Ha-Joon Chang: Guerrilla Economist

Ha-Joon_ChangAfter living in the UK for nearly thirty years, Ha-Joon Chang is not overly impressed by the weather or the national preoccupation with cricket. However, he does like HP sauce and Branston Pickle. Dr Chang, from South Korea, is an institutional economist at the University of Cambridge. He specialises in development economics, and his work has been described as “conducting a guerrilla campaign against economic orthodoxy.”

Dr Chang is no conventional economist: he regards the “dismal science” – a derogatory term for economics coined by the Victorian historian Thomas Carlyle – as a tool for changing the world, rather than for explaining why the world is the way it is. He has collected a number of detractors amongst proponents of more orthodox economic thought who rely on mathematical models. Dr Chang is an advocate of what he calls a multidisciplinary approach: “You do need people crunching numbers, but you also need people going to factories and doing surveys and you need people to watch political change and see what’s going on.”

Dr Chang was born in Seoul, South Korea, in 1963 and came to the UK in 1986 as a graduate student at the Faculty of Economics and Politics of the University of Cambridge. Here, he obtained his PhD and has been teaching economics since 1990.

Dr Chang has worked with a vast collection of acronyms: UN bodies, multilateral organisations, private sector firms, NGOs, and think-tanks. He has written bestselling books on economics, including 23 Things They Don’t Tell You About Capitalism (2010) and Bad Samaritans: The Guilty Secrets of Rich Nations and the Threat to Global Prosperity (2007).

His books are informative, entertaining, and controversial. His 23 Things, which claims that free markets don’t really exist and that the washing machine changed society more than the Internet, has sold close to 700,000 copies and has been translated into 32 languages.

Another of his books, Kicking Away the Ladder: Development Strategy in Historical Perspective (2002), examines how rich countries really become prosperous. In the tome, Dr Chang looks at how rich countries put pressure on less fortunate nations to adopt certain “good policies” and build “good institutions” that are deemed requisites for successful development. He concludes that the economic evolution of rich countries differed dramatically from the snake oil prescriptions they now peddle to poorer nations.

From this, Dr Chang infers that developed countries are “kicking away the ladder” that they climbed earlier to reach the top, thus preventing developing counties from adopting the very policies and institutions with which they forged a path to prosperity.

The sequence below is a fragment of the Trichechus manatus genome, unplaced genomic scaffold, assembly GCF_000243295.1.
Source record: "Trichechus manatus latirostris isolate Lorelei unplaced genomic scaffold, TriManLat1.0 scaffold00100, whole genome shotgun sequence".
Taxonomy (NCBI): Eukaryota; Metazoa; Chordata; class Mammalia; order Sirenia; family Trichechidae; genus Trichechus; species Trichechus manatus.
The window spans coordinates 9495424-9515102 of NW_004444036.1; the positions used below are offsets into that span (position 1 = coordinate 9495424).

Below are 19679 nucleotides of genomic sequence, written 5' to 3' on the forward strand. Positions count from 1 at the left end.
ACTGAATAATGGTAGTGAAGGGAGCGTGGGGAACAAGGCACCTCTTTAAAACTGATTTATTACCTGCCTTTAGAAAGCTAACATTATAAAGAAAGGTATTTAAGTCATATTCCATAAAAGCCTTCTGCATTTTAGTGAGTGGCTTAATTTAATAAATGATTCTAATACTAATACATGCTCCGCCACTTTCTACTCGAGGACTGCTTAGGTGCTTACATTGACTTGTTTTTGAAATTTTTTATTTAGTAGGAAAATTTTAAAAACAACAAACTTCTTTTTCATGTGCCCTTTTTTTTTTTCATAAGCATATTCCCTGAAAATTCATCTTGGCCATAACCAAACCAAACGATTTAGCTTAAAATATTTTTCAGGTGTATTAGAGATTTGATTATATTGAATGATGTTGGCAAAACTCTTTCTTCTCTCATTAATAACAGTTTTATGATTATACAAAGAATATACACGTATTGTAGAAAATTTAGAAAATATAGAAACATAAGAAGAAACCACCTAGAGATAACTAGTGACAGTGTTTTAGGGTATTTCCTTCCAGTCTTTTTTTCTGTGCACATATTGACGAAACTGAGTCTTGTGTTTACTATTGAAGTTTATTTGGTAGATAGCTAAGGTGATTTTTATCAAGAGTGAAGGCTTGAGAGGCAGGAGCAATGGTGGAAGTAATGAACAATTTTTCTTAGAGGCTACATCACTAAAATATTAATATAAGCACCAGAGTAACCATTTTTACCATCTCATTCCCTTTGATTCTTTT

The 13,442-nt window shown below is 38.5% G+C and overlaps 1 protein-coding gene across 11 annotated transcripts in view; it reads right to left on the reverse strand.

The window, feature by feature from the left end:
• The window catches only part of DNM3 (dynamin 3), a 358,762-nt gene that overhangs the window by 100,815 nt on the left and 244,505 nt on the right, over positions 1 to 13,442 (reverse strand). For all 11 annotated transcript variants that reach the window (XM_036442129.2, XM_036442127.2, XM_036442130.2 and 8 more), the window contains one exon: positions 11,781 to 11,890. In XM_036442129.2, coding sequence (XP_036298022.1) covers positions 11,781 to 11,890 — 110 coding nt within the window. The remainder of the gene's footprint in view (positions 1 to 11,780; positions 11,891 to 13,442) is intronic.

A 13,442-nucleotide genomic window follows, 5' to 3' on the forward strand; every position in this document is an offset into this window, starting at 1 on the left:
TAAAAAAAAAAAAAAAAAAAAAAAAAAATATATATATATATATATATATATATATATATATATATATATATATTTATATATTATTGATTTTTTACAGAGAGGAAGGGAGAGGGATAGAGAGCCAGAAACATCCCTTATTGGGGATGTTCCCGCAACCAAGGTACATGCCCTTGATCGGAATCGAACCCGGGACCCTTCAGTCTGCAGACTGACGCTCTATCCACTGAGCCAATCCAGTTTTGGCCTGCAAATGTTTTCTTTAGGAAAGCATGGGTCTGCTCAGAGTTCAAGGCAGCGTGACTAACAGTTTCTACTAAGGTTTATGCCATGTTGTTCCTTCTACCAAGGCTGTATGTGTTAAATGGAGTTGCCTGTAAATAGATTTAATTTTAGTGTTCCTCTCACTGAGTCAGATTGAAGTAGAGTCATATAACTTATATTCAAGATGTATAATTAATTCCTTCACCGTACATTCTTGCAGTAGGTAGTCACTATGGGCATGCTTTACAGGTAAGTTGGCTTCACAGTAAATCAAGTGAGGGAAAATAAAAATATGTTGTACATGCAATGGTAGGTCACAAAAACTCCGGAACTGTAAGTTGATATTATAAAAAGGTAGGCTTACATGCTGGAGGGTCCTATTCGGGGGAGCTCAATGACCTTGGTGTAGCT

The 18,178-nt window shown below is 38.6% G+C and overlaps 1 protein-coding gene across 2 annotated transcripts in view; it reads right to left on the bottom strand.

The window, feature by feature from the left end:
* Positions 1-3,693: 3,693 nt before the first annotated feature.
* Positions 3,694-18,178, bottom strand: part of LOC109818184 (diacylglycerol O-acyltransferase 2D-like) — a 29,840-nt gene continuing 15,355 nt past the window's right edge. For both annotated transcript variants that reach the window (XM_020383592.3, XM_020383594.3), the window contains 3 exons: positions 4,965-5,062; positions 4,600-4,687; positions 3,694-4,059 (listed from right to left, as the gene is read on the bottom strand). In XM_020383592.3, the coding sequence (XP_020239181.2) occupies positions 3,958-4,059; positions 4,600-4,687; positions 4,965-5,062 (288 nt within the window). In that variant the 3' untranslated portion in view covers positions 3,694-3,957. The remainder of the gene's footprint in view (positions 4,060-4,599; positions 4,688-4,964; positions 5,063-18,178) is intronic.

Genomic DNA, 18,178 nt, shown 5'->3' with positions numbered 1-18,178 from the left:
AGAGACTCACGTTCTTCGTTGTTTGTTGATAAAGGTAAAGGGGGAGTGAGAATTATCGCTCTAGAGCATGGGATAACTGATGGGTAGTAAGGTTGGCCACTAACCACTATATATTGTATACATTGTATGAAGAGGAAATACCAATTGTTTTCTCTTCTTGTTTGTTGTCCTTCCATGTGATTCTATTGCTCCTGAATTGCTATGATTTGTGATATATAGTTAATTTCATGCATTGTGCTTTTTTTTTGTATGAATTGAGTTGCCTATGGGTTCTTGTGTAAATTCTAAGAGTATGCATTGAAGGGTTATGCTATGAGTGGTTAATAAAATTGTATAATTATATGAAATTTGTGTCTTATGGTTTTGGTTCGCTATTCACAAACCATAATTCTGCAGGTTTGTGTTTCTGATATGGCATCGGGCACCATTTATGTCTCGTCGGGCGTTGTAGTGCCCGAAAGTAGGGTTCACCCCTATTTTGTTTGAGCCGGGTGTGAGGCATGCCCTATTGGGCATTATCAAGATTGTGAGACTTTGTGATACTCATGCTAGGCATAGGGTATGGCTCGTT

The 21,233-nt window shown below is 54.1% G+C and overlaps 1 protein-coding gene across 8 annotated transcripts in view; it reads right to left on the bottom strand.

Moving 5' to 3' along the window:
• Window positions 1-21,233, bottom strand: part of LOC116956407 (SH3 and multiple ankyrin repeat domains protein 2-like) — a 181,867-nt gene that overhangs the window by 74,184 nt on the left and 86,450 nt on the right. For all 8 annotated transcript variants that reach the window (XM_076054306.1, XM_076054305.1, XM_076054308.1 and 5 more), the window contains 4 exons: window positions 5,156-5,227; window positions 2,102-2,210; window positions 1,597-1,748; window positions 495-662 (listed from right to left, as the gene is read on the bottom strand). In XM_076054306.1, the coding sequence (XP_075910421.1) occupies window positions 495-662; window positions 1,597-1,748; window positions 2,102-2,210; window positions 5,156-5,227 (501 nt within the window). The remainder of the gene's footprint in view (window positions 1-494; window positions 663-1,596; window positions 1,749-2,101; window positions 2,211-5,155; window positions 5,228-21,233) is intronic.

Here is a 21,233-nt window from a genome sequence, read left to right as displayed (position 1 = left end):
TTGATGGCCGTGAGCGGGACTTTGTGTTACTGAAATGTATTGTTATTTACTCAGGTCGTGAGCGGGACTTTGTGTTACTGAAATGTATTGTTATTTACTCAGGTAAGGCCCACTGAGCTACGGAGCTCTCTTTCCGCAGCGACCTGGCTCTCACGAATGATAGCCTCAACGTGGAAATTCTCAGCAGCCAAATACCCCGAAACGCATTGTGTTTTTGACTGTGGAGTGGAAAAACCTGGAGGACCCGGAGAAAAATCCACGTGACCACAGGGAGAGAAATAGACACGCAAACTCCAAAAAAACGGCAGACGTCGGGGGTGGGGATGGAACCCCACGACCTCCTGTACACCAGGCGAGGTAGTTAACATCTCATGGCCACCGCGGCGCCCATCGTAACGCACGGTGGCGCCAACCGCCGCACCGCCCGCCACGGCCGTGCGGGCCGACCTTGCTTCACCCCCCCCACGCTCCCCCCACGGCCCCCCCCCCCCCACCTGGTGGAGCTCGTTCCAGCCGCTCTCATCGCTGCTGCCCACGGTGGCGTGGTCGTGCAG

One of the tenets of economic theory is that human behaviour and decisions are based on rational choice. Rationality is the foundation upon which most microeconomic models are erected. However, Dr Chang takes a broader view. He points out that while rational thinking is an important aspect of human nature, people are also driven by imagination, ambition, and irrational fears. They are swayed by the arguments – not always rational – of others. Advertising offers a good example. Thus, leaving economic outcomes to the market may produce irrational outcomes.

Dr Chang is wary of mathematical and pseudo-scientific models in economics. He argues that such models are hard to grasp for people with limited mathematical and statistical skills and compares today’s impenetrable economic literature with the Bible which the church long refused to translate from Latin, fearing that offering common people access to its contents could cause misinterpretation. Dr Chang suspect that most of today’s economists are not unlike medieval clerics in their misguided reluctance to grand commoners a glimpse at the inner workings of their craft. As a result, economic decision-making remains the domain of a high priesthood of technocrats.

“Contrary to what professional economists will typically tell you, economics is not a science. All economic theories have underlying political and ethical assumptions, which makes it impossible to prove them right or wrong in the way we can with theories in physics or chemistry. This is why there are a dozen or so schools in economics, with their respective strengths and weaknesses. Free market economics alone already comes in three flavours: classical, neoclassical, and Austrian.”

Dr Chang wants to democratise economics: “It is entirely possible for people who are not technocrats to have sound judgments on economic issues, based on some knowledge of key theories and an appreciation for the underlying political and ethical assumptions. Very often, the judgments of ordinary citizens are better suited to real life scenarios than those proffered by professional economists who tend to have a rather narrow worldview.”

Dr Chang argues that a willingness to challenge professional economists is a touchstone of democracy: “If all we have to do is to listen to the experts, what is the point of having democracy? Economics is just too important to be left to professional economists. As citizens, we should challenge what the professionals would have us.”